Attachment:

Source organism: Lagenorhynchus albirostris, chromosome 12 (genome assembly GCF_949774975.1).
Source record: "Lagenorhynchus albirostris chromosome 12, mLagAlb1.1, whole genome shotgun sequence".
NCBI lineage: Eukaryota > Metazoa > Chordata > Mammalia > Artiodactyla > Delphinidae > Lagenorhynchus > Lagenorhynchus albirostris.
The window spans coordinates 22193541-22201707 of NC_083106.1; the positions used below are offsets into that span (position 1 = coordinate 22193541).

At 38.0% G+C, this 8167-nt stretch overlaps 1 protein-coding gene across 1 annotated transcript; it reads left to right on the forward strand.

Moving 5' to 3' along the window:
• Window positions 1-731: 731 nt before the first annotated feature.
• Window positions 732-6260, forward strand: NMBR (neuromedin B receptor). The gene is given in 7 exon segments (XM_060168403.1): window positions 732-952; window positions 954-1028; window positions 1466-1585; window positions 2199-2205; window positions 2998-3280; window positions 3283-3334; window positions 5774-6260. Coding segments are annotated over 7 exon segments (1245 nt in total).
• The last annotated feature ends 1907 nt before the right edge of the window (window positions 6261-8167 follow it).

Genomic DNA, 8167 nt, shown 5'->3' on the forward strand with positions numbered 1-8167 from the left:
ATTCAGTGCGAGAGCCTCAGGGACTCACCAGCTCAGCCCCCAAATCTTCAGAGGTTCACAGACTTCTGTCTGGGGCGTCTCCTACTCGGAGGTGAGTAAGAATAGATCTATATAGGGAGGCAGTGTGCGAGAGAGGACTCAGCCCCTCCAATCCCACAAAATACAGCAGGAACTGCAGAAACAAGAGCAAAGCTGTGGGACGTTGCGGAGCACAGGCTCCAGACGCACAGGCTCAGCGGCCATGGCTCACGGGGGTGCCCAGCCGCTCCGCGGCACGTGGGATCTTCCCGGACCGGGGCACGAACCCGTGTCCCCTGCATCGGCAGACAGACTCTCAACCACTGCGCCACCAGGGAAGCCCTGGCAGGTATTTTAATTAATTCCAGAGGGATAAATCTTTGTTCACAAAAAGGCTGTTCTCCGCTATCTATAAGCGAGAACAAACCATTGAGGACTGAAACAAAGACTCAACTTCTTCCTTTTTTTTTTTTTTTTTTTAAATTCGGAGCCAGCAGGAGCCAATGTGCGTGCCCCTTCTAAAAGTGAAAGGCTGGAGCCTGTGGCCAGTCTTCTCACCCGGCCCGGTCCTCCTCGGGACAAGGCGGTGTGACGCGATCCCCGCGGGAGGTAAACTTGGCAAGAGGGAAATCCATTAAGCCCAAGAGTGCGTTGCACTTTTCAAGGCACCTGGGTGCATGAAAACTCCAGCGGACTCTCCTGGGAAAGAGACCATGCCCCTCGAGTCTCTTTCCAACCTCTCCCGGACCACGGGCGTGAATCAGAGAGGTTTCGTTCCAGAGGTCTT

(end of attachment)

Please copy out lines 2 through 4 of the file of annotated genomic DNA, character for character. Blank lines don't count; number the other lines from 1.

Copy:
Source record: "Lagenorhynchus albirostris chromosome 12, mLagAlb1.1, whole genome shotgun sequence".
NCBI lineage: Eukaryota > Metazoa > Chordata > Mammalia > Artiodactyla > Delphinidae > Lagenorhynchus > Lagenorhynchus albirostris.
The window spans coordinates 22193541-22201707 of NC_083106.1; the positions used below are offsets into that span (position 1 = coordinate 22193541).